Students packed the Richfield High School auditorium Tuesday morning—but it wasn’t a typical school assembly they were awaiting.
An announcement came over the loudspeaker: “All students planning to attend the Supreme Court case must already be in their places in the auditorium.”
The assembly was part of the Minnesota Supreme Court’s Traveling Oral Arguments program, which brings real Supreme Court hearings to Minnesota schools several times a year.
“That’s Keith Ellison!” one student whispered as the state attorney general walked on stage.
Toddrick Barnette, the chief judge of Hennepin County, served as the event’s emcee. He took his place on the stage. “This is a very special opportunity for you to view firsthand the highest court of the judicial branch of the state of Minnesota,” he told students.
Barnette started with a social studies refresher about the three branches of government. He then gave an overview of what has been a long and complicated case history: A group of parents of color filed the case in 2015 on behalf of children in Minneapolis and St. Paul public schools. They alleged that racial and socioeconomic segregation in the schools resulted in an inadequate education, and claimed the state was responsible.
Three charter schools in Minneapolis and St. Paul, as well as parents representing children in those schools, joined the case as defendants. Those schools, which serve predominantly children of color, worry that the case could ultimately force them to drastically change or close their schools.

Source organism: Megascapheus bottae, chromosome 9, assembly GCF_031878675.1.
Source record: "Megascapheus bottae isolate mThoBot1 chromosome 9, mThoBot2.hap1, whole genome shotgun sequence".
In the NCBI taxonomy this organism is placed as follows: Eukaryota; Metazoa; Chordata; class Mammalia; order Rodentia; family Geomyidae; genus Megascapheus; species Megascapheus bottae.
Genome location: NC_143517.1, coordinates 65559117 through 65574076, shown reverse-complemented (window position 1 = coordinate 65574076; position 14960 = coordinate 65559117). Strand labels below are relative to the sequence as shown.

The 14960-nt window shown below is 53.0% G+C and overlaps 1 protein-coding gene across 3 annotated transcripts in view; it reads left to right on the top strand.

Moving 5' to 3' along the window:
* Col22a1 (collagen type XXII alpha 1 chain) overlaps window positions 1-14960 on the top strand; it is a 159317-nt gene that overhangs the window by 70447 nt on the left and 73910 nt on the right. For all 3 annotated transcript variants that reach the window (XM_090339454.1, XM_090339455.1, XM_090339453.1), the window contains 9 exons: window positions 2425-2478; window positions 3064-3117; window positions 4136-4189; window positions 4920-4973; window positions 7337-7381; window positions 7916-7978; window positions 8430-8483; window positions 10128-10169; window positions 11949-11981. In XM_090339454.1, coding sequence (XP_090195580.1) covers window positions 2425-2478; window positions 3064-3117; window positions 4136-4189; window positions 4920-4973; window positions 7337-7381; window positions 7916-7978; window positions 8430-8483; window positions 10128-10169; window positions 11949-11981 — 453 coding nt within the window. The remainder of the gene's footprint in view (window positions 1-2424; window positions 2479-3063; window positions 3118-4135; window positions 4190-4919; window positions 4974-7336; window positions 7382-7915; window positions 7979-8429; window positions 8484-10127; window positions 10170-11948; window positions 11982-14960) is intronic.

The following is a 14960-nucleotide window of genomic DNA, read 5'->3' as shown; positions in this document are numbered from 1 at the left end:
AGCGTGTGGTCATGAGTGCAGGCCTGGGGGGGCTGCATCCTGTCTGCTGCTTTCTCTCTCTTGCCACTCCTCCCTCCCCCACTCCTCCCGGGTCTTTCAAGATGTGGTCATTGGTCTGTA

On Tuesday, the court considered one small aspect of the larger case. Is a racially imbalanced school system inherently a violation of the state Constitution’s education clause? Is that system unconstitutional only if it is producing poor outcomes? Or does the education clause require evidence of intentional segregation to demonstrate a violation?
In September, the Minnesota Court of Appeals ruled that racially isolated schools—that is, schools that serve disproportionately children of color or white children—do not inherently violate the education clause without evidence of intentional, de jure segregation.
The parents who originally sued appealed that decision to the Minnesota Supreme Court, which heard the case Tuesday. The high court will determine the standard for when racially isolated schools may constitute a violation of the education clause.
After the Supreme Court reaches a decision, the case will go to trial at Hennepin County District Court. The plaintiffs will have to prove their case based on the standard the Supreme Court sets. If they prove that the Legislature has failed to provide an adequate education, the decision could cause sweeping changes to education in Minnesota.